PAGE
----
Prepare for Winter with a Warm, Snuggly Jaipuri Razai 

Jaipuri Razai

My husband came in the house a few weeks ago and declared rather matter-of-factly that we were going to India at the end a January.  The daughter of a long-time business associate of his was getting married and we had been invited to the wedding.  I know the family too and they are wonderful people, so I was delighted to attend.

If you've never been to an Indian wedding and have the chance to do so, you should definitely go.  The Indians take weddings pretty seriously and they are usually three-day (or longer) affairs that involve hundreds, sometimes thousands, of guests from the extended family and friends as well as marching bands, grooms riding live elephants, henna “tattoos” for the ladies and many other customs and rituals that are hard to describe.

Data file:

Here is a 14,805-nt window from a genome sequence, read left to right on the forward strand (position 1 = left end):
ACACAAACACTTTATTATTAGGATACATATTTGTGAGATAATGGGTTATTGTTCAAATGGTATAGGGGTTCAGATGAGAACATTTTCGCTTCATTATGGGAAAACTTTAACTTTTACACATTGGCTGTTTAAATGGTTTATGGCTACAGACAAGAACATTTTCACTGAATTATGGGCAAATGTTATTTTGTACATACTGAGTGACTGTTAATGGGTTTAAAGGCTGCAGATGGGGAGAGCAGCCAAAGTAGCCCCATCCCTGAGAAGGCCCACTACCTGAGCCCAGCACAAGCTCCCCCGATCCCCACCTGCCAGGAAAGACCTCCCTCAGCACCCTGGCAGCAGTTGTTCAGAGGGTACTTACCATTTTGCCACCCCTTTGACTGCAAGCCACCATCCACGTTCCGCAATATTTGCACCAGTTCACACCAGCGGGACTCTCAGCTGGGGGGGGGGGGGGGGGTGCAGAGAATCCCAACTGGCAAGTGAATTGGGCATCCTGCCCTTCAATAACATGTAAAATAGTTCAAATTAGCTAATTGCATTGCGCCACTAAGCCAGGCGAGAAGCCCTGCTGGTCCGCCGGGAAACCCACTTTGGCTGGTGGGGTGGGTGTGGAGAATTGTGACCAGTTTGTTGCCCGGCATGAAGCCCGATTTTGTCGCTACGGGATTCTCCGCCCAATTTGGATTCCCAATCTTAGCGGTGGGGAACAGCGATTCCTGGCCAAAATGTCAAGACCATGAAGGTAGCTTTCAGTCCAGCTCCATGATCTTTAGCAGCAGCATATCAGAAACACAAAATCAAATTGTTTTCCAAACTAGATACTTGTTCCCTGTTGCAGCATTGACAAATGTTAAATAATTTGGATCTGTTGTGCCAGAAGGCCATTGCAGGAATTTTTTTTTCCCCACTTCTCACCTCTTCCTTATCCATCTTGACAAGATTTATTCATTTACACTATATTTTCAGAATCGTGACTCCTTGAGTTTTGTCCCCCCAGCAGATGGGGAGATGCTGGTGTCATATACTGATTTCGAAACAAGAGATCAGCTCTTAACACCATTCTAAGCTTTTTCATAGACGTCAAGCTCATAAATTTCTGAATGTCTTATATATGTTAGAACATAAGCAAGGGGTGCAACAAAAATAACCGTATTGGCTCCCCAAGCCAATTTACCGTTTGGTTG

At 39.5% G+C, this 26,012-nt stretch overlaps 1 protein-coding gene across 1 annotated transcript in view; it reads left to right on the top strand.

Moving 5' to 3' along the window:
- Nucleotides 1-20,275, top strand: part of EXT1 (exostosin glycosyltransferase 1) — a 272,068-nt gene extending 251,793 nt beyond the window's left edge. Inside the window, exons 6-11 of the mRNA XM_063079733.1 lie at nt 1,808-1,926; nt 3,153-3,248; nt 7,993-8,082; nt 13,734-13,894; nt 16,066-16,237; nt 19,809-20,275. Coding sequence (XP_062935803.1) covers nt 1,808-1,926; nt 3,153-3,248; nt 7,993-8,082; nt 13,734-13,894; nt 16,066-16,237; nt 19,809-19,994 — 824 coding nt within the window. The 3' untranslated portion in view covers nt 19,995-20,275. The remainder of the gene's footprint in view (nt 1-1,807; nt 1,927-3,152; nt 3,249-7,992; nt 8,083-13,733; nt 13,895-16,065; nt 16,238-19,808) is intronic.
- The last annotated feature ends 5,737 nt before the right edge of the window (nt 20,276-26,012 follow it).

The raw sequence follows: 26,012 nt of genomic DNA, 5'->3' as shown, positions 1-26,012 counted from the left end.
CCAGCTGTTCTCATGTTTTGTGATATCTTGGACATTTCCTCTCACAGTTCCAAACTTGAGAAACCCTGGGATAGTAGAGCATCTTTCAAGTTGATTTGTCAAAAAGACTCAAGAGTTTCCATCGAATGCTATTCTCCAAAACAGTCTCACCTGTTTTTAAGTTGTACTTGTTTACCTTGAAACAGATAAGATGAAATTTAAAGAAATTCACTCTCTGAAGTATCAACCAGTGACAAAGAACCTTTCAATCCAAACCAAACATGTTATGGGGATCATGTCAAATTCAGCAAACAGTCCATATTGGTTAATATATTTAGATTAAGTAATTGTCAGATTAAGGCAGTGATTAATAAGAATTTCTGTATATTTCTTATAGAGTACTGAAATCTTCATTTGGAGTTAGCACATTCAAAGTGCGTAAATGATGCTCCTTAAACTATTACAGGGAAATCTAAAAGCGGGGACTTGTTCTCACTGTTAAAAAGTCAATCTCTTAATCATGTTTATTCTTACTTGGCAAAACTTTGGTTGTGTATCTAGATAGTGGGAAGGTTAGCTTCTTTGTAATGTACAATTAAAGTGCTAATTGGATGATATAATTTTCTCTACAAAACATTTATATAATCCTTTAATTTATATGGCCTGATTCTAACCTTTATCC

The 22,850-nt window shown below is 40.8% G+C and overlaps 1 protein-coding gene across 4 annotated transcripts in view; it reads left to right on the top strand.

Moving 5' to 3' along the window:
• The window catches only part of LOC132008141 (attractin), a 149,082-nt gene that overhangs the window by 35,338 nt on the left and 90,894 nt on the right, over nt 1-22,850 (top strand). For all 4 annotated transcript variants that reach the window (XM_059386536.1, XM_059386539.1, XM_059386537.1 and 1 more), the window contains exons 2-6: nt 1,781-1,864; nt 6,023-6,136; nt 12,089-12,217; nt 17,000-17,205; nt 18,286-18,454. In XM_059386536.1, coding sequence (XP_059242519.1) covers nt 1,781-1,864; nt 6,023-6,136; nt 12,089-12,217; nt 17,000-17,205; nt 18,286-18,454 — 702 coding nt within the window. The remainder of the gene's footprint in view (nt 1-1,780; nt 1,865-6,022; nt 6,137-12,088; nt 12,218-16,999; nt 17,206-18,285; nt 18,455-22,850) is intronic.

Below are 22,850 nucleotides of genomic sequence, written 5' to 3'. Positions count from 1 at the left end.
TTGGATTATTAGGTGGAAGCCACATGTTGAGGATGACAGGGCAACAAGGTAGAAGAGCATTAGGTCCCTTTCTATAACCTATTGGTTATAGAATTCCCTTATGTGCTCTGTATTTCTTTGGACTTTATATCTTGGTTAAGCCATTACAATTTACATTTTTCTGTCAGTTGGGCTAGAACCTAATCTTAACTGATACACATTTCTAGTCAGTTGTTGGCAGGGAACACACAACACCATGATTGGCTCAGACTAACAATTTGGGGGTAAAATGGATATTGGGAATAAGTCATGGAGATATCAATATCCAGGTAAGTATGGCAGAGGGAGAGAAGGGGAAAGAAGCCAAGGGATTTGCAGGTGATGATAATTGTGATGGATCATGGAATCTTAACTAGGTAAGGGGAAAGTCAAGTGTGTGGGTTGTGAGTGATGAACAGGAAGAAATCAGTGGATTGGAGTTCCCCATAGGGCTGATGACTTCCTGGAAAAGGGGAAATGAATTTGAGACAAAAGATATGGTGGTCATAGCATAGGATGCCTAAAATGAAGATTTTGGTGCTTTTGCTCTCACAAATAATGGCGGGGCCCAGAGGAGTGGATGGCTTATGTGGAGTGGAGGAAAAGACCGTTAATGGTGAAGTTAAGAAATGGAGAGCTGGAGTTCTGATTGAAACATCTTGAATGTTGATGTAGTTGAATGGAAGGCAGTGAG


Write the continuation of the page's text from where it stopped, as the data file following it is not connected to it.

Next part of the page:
Knowing that we were going to be in northern India during the winter and always interested in furthering my knowledge of sewing and textiles whenever I have the opportunity to travel, I set about doing some research on what was the specialty of the region and I discovered the wonderful tradition of the Jaipuri razai –which are locally-produced quilts made using thick cotton batting.  They resemble American comforters and some European duvets and are loosely quilted so that they can be disassembled annually to card and re-fluff the cotton.